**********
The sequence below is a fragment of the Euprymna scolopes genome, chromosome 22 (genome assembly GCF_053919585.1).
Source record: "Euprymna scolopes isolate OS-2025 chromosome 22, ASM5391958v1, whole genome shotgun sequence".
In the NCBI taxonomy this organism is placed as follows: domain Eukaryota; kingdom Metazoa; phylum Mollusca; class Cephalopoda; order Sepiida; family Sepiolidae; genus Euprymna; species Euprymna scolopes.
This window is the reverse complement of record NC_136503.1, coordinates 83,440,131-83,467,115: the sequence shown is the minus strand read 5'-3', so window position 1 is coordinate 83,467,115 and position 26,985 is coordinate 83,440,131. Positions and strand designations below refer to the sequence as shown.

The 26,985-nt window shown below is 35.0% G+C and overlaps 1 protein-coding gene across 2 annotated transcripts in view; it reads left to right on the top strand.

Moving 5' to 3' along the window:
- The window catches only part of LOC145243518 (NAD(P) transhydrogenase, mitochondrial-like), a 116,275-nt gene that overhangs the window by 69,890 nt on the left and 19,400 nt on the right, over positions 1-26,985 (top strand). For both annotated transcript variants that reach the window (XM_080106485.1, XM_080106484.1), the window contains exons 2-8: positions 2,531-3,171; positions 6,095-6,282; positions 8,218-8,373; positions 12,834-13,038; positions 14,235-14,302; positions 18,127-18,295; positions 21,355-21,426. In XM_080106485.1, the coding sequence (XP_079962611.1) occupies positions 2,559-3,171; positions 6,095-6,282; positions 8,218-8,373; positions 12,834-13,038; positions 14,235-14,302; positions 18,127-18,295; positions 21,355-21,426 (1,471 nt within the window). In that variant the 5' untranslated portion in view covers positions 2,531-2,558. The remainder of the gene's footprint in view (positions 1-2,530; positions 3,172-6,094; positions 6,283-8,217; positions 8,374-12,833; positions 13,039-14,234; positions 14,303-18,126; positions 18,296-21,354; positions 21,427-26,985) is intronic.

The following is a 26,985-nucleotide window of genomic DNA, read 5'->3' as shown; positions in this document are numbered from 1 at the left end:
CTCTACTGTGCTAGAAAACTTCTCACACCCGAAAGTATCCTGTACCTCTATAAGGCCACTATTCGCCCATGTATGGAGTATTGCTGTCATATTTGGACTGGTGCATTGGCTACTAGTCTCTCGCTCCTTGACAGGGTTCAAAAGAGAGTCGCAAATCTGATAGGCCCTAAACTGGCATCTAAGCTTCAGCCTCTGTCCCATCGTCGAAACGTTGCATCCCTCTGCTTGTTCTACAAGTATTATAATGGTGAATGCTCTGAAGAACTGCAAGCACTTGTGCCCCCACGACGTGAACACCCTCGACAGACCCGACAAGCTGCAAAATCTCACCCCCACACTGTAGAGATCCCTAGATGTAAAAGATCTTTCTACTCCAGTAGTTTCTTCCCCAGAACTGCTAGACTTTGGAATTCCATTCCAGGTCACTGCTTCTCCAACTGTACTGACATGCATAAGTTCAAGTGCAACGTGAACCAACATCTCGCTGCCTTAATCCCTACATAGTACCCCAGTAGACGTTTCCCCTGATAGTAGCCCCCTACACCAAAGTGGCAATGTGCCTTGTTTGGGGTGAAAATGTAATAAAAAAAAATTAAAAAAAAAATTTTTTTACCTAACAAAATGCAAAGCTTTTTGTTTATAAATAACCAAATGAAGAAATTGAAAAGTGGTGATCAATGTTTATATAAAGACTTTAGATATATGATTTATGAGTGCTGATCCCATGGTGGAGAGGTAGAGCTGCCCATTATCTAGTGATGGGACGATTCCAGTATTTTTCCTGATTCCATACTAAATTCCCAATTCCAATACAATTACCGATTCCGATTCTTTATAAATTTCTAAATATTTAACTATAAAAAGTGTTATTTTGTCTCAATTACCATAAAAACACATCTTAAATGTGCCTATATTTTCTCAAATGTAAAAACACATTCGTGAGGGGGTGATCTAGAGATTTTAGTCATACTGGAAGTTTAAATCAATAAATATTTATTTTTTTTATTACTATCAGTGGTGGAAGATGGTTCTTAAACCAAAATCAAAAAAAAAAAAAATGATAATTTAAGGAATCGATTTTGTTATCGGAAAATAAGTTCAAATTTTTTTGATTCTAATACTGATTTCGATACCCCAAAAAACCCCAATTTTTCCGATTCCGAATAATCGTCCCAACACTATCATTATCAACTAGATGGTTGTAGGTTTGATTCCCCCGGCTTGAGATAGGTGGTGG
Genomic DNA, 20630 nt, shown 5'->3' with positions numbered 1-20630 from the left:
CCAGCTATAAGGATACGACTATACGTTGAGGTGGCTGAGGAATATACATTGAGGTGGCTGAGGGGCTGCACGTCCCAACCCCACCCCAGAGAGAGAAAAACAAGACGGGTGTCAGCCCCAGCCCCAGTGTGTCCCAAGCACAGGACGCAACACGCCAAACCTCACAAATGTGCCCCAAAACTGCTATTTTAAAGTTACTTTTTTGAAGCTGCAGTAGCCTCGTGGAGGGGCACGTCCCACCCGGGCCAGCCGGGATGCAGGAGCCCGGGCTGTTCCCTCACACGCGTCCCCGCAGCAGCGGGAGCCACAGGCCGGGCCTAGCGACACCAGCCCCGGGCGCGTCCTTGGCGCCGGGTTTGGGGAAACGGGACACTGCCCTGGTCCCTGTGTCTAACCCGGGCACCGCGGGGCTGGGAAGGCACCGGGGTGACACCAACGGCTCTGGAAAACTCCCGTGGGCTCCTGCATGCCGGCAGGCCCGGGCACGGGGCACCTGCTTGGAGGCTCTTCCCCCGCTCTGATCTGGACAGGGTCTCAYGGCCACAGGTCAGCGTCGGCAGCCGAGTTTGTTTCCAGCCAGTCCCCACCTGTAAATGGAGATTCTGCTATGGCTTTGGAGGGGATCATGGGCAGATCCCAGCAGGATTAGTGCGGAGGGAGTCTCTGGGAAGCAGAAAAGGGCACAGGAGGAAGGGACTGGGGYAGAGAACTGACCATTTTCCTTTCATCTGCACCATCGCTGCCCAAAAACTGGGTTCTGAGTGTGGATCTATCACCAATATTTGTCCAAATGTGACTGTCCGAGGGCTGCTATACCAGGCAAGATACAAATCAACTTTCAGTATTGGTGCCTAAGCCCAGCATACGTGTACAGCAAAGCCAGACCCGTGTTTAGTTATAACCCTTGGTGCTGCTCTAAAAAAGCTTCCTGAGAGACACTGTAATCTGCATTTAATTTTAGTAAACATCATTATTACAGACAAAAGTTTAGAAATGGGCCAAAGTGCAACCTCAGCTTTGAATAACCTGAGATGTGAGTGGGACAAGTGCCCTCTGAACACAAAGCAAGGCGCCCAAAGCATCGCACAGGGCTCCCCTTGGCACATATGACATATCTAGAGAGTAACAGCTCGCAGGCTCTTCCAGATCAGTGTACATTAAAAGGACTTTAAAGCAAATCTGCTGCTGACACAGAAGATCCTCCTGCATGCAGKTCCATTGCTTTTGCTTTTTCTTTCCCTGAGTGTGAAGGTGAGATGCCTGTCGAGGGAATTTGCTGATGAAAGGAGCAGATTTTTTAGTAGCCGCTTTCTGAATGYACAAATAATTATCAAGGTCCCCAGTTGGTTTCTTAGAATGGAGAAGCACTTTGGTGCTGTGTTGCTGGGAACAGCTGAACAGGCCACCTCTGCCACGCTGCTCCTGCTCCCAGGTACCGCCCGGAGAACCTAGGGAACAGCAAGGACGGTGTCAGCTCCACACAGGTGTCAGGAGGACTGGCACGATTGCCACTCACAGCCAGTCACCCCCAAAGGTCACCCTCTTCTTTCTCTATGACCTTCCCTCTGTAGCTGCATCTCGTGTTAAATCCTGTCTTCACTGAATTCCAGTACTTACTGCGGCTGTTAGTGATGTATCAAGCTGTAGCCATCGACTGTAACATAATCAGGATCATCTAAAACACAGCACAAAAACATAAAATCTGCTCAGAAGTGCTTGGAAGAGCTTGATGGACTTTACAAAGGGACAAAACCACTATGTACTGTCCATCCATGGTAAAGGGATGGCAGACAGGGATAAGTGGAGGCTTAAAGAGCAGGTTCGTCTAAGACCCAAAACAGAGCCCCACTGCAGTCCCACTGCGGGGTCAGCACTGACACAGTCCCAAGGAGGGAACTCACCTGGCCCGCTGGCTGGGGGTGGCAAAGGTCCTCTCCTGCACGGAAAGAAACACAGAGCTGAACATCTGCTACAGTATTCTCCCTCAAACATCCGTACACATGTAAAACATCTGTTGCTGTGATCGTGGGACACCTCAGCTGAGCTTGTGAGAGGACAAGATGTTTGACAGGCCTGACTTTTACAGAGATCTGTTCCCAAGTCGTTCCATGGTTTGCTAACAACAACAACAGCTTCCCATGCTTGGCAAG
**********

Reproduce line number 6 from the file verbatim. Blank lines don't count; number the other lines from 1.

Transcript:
Moving 5' to 3' along the window: